The Royal Ballet – La Bayadère

Minkus
La Bayadère

Nikiya – Tamara Rojo
Solor – Carlos Acosta
Gamzatti – Marianela Nuñez
The High Brahmin – Gary Avis
Rajah – Christopher Saunders
Magdaveya – Kenta Kura
Aya – Genesia Rosato
Solor’s friend – Valeri Hristov

The Shades – Yuhui Choe, Helen Crawford, Lauren Cuthbertson

The Bronze Idol – José Martín

Orchestra of The Royal Opera House
Valeriy Ovsyanikov

Natalia Makarova after Marius Petipa – Choreography
Natalia Makarova – Production
Pier Luigi Samaritani – Set designs
Yolanda Sonnabend – Costumes
John B Read – Lighting


0 of 5 stars

Reviewed by: G. J. Dowler

Reviewed: 15 January, 2009
Venue: The Royal Opera House, Covent Garden, London

Tamara Rojo as Nikiya in 'La Bayadère'. ©Bill CooperNatalia Makarova’s production of the old warhorse La Bayadère has been wheeled out yet again at Covent Garden to fill that fallow period after the glut of Nutcrackers. It is a strange piece, but one which has found favour in in Makarova’s staging at several ballet companies worldwide. The regret is that Nureyev’s staging for The Royal Ballet of The Kingdom of the Shades, (Solor’s opium-induced hallucination and, more importantly, Petipa’s blueprint for classical dancing), was jettisoned in favour of this production of the full ballet. That is wholly to be regretted – Nureyev used the full 32 shades instead of Makarova’s cut-price 24 and his touches came out of a deep understanding and love of the classical idiom. Still, times have a’ changed.

The 15th January saw The Royal bring out the big guns and, perhaps for the first time since Guillem and Bussell danced together as the temple dancer Nikiya and the princess Gamzatti, there were two true ballerinas in competition for the feckless Solor (here Cuban superstar Carlos Acosta): the luminous Tamara Rojo and the firecracker Marianela Nuñez, both at the summit of their considerable powers. Nuñez’s awesome technique (triple and even quintuple pirouettes thrown off with insouciance) made Gamzatti an Amazonian character, although she lacks the malice that can be brought to the role by a less sunny temperament. Her love for Solor was genuinely portrayed, and both her garden and Temple solos were executed with aplomb, including spacious and rock-solid Italian fouettés in the former, and sensuous arms and back as well as the inevitable multiple pirouettes in the latter.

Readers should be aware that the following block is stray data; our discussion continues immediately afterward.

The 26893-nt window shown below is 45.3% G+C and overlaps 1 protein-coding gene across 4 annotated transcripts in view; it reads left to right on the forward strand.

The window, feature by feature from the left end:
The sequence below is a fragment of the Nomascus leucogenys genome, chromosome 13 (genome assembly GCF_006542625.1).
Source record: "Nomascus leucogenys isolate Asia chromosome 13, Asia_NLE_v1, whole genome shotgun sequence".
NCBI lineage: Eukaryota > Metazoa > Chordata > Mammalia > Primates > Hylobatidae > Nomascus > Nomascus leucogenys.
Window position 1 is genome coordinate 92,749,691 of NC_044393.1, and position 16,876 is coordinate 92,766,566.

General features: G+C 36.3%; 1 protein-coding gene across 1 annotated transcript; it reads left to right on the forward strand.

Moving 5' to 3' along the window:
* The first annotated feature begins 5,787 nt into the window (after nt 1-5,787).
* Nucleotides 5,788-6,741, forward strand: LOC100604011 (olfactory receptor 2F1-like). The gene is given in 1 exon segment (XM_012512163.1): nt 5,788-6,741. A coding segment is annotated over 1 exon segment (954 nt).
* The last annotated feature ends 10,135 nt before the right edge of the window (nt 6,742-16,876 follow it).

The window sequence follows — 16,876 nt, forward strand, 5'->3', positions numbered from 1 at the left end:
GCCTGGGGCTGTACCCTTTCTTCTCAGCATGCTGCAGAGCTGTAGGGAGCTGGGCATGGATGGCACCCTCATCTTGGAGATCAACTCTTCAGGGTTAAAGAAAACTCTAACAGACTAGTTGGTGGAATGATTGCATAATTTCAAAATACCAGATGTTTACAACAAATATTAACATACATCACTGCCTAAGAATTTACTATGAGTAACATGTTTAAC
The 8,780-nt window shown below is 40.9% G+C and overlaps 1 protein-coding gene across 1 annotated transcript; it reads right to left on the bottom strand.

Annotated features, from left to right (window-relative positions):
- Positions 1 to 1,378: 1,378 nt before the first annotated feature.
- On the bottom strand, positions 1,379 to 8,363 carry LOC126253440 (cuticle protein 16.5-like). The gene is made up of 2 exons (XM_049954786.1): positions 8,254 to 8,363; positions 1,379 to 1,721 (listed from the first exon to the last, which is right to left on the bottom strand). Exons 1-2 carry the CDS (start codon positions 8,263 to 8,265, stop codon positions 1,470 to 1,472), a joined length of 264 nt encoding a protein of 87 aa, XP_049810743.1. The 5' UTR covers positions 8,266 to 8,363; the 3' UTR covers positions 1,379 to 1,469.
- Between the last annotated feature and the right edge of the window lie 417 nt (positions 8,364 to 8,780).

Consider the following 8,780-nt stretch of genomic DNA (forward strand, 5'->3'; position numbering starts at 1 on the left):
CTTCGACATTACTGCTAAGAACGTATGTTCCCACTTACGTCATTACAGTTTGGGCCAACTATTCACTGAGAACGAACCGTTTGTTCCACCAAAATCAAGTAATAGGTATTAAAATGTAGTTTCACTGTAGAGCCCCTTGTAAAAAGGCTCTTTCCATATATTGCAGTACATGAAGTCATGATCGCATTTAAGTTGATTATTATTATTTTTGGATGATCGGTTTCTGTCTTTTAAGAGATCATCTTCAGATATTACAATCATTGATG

Carlos Acosta as Solor and Tamara Rojo as Nikiya. ©Bill CooperRojo, however, won the battle, if battle there was, with a performance of serene mastery. She is a ballerina at the top of her form and, more importantly, artistry. Her Nikiya is an innocent caught up in the web of political and religious intrigue of the Rajah’s court; her love for Solor pure, her devotion to her faith unconditional and her devastation at her beloved’s faithlessness total. In The Kingdom of the Shades, Rojo attained that melancholy purity which is the essence of the role and was in total command of the cruelly exposed choreography, technique subsumed to art. The extravagant sensuality of her back and arms is a rare sight, as was the total integration of movement from the tips of her fingers to those perfectly arched feet. It was, in short, a triumph of dancing and set Rojo down as one of the great interpreters of this role.

Acosta is a little thicker in thigh and a little more earth bound than in the past, but he knows how to deliver in this role, and asserts himself in what is a very silly part. He acts simply and with genuine feeling, investing stock gesture with meaning and, moreover, is a superlative partner, supporting both Nuñez and Rojo with a sure hand (Rojo’s supported pirouette which he then let go for her to turn twice unsupported only to stop her revolutions with one hand as he knelt was a marvel).

Yuhui Choe as a Shade. ©Bill CooperThe setting for these three jewels of artists seemed at times a little more paste than necessary. On the plus side the female corps delivered an assured and well-disciplined Shades entry, and indeed the three shades solos, those marvels of classical dance, were well executed, Yuhui Choe’s first variation being particularly sensitive to the music. I am uncomfortable with the shades smiling through these variations – this is an opium-induced hallucination, not the usual balletic Act III hoe-down. José Martín was a good and accurate Bronze Idol without the final ounce of zip some dancers can find for the brief solo. Elsewhere things sagged – the two pas de quatre in the Garden scene were ragged (the second ‘big girls’ pas was particularly painful with each of the four good dancers blissfully unaware the other three). There was unfocussed dancing from attendants and bayadères, the most uncomfortable of which was from the six men in the Garden scene. Time for some more practice boys!

Not that anyone was helped by Valeriy Ovsyanikov’s noisy conducting – the score is real tutti-frutti, but the melodies are toothsome and have a simple, toe-tapping attractiveness; the problem was that the conductor rarely looked at the stage, preferring slower tempi which sap the life blood from dance. Makarova herself was notorious as a dancer for slowing the music down, so it is apt that her production should be so sluggish; but what it does is to compromise the momentum, making movement ponderous and stretching dancers who, in some cases, are not particularly musical and, in dance terms, are just about holding it together.

The production looks ragged and is, frankly, sparse, under-populated of court and bare of stage, and the lighting by John B Read is now a disgrace, with wayward overhead spotlights, stygian gloom in several scenes and ruined effects. Covent Garden is purported to have the most sophisticated lighting rig in the country, so why the cack-handed effects of provincial rep from the 1950s? Not good enough and an insult to the artistry of the lead dancers.

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